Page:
My First Wide Field Astrophotos

After the encounter with the Pretty Good Comet of 2020, F3 NEOWISE, and not getting any good pictures of it, I got it in my head to get DSLR camera so I could do wide field astrophotography. That means wide shots of the sky that look sort of like what you see with your eyes, not a closeup through a telescope. The idea wouldn’t go away, even though the comet did. So I set out to find something used and useable that I could afford, something that would be good for a beginner and with enough capacity to grow with me for a while. After a few weeks of research and shopping online, I found a Nikon D3100 body in great condition for what seemed to be a reasonable price. After a misfire, I found an AF-S 18-55mm DX f/3.5-5.4 zoom lens, also in great shape, to go with it, and again for not too much money. So off we go.

My Photographer Cred

My dad used to do a lot of photography as a hobby. He even had his own darkroom, developing his own film and printing his own pictures in black and white. My brother was something of a photographer, too, having got in pretty early on the digital revolution with a Canon Rebel, which my daughter now has. While I’ve never owned an SLR before, being around a couple good photographers gave me a general conceptual knowledge of how they work. Plus, I have used plenty of point-and-shoots and have developed a pretty good eye, I’d like to think. Still, actually using a DSLR, and for a specialized brand of night photography, presents a pretty steep learning curve.

Not Gonna Do It

For one thing, on my first attempt, I found that my camera is finicky and stubborn in low light conditions. Even having figured how to set the aperture wide and the shutter speed long in manual mode, I couldn’t convince the D3100 to actually take a picture it was sure would be bad. This led to a great deal of frustration on my part, causing me to question whether I had made a terrible mistake. I managed not to rage quit and instead resigned myself to discover through further study how to be smarter than my camera. Reading the owner’s manual seemed a good first step, but before too long I got bored and did an interweb search for my problem.

It turns out the “AF” in the AF-S lens stands for “auto-focus,” which the D3100 takes very seriously. This line of cameras performs auto-focusing with motors in the lens rather than in the camera itself as the lens and camera discuss the shot you are trying to take. Consequently, there is a switch on the side of the lens to go between automatic focus and manual focus. When in auto mode, the camera tries to give the lens all the information it can in order to get a sharp focus. If the camera can’t see well enough to know if the shot will be in focus, it won’t flip the shutter. Putting the lens in manual focus mode solves this problem. The camera still boldly announces that the shot is too dark, but assured by the now-manual lens saying, “I got this,” it allows the picture to go ahead, even though you clearly don’t know what you are doing, in its not so humble opinion. Thanks, internet photography forums! You saved me from having to slog through the boring owner’s manual!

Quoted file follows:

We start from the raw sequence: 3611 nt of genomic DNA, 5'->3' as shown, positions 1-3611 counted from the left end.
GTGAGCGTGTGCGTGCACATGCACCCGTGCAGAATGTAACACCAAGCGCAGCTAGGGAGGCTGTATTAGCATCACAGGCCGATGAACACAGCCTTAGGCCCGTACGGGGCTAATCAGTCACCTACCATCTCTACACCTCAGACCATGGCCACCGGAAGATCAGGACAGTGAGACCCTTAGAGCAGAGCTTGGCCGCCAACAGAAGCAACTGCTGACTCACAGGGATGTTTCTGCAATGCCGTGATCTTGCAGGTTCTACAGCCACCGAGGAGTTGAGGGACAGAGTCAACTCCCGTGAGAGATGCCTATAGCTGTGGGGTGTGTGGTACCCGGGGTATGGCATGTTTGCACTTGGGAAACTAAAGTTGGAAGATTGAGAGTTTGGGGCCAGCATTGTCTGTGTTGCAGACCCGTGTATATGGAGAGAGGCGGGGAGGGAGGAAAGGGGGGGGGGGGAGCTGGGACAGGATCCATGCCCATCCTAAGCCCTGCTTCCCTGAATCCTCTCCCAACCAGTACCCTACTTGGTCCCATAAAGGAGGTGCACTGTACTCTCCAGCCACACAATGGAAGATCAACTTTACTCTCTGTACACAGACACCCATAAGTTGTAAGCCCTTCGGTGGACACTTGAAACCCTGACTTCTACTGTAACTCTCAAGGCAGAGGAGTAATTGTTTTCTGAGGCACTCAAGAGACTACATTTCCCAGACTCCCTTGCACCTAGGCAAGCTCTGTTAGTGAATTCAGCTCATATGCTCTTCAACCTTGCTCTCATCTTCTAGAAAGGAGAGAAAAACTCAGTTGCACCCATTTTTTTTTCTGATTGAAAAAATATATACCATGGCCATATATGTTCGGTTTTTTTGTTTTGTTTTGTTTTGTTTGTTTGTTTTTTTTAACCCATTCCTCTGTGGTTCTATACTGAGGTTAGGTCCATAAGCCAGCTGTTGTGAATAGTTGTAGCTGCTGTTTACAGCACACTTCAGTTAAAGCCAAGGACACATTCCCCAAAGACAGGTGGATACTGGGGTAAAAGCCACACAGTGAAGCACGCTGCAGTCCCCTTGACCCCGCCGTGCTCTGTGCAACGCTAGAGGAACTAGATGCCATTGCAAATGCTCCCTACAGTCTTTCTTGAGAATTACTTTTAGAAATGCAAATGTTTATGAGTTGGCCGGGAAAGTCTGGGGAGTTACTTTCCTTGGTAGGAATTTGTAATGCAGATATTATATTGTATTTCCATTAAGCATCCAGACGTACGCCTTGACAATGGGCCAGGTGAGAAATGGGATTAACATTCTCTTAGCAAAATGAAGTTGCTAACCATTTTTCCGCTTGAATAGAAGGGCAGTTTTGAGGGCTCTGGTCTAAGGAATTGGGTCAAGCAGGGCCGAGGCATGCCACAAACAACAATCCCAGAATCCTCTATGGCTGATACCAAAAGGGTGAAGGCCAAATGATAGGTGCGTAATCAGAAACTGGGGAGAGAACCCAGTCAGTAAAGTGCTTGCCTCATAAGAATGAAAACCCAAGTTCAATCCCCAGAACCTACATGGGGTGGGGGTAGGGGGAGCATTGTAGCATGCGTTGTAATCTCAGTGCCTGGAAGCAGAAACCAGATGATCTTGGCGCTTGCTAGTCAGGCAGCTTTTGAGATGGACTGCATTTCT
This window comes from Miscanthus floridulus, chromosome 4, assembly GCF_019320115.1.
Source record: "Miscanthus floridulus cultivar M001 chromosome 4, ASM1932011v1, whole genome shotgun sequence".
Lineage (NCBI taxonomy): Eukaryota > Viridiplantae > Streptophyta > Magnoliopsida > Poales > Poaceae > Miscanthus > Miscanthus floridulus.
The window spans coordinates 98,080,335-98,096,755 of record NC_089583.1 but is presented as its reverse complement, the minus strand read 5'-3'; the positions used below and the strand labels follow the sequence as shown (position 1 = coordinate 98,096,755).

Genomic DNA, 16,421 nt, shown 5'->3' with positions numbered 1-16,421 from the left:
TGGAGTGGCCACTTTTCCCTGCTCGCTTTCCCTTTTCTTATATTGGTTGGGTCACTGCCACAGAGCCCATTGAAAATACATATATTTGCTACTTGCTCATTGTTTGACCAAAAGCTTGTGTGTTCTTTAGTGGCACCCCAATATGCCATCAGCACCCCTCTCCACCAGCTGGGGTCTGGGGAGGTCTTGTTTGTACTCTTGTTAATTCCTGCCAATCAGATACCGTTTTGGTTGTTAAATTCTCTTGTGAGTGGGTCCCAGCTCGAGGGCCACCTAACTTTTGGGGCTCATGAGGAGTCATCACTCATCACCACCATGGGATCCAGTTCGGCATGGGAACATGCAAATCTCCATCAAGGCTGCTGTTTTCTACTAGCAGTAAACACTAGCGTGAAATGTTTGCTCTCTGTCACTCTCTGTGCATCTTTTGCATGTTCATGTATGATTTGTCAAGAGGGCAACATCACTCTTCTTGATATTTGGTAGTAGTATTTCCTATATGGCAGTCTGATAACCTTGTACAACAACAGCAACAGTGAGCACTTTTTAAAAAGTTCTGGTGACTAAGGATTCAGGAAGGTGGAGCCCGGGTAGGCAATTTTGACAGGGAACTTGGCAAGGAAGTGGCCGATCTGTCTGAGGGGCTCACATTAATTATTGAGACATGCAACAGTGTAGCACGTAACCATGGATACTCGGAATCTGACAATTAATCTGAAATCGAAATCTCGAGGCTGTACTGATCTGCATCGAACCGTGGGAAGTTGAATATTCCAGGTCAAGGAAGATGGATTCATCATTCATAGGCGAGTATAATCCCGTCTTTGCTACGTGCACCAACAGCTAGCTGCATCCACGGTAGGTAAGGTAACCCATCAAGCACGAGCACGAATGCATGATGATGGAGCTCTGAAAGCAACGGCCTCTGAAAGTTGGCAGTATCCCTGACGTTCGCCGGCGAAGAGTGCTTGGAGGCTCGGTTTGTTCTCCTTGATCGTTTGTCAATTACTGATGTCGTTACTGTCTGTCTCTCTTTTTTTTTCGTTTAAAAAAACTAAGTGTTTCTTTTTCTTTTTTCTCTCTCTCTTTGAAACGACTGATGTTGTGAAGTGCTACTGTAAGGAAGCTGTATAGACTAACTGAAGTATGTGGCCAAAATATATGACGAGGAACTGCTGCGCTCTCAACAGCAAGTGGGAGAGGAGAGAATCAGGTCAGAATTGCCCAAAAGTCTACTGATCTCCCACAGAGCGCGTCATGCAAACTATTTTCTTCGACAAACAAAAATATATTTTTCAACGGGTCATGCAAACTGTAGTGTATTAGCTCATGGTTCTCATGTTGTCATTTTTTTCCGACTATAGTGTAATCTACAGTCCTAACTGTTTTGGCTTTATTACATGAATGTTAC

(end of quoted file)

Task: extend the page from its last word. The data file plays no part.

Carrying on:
And so it was that, having switched to manual focus, I accidentally took a 20 second exposure of the inside of my lens cap. At first I was confused, because, as noted, the camera was still declaring the shot to be invalid. But having heard the shutter flip, I realized I had broken the code. Actually, taking a “dark frame” is an important part of astrophotograph processing, as it reveals any hot pixels and biases and stuff that the camera and lens may have that can then be subtracted from the final product, or so I’m told. I’m nowhere near ready for that level of postproduction yet. Nevertheless, that first unintentional black picture was the start of something wonderful. I hurried outside with my camera and tripod, found a mostly clear sky (not sure how this was allowed, but I’ll take it), and started taking long, dark pictures of the night sky at 1:00 in the morning.

The Pictures

You can see the whole collection except the dark frame >here< (plus all of what you just read), and I’ll put a few in here directly below. I’m pretty pleased with how they came out straight from the camera. Obviously there is so much more that can be done that I intend to learn, but for the first run, this is pretty cool.

Technical

Most of these shots are 25 seconds long, with a couple at 20 seconds. If you zoom in you can tell there is just a bit of a trail on the 25 second stars, but not so much that you notice it much when zoomed out. As expected, the 20 second exposures have less of that effect, but they are significantly darker. I suppose about 20-25% darker. The 20-25 second figure is a product of what is called the “500 rule” that I read about on a number of websites. Divide 500 by the lens focal length to get the max shutter speed without trailing. For certain types of digital sensors, such as the one in the D3100, you have to adjust for the architecture by using 1.5 x the lens focal length. So I was shooting at 18mm zoom, times 1.5 is 27, and 500 / 27 = 18.5. So I was really going too long at 25 seconds by that calculus. Some folks I read recommended more like 8 seconds, take lots of images, and stack them in processing. That’s a lot of work for a beginner. The other option is to get a tracking mount of some sort that would essentially remove the limit altogether. By following the stars as the earth turns under them, you never get any trails. Well, we may get there eventually, but for now I’ll play with the math.

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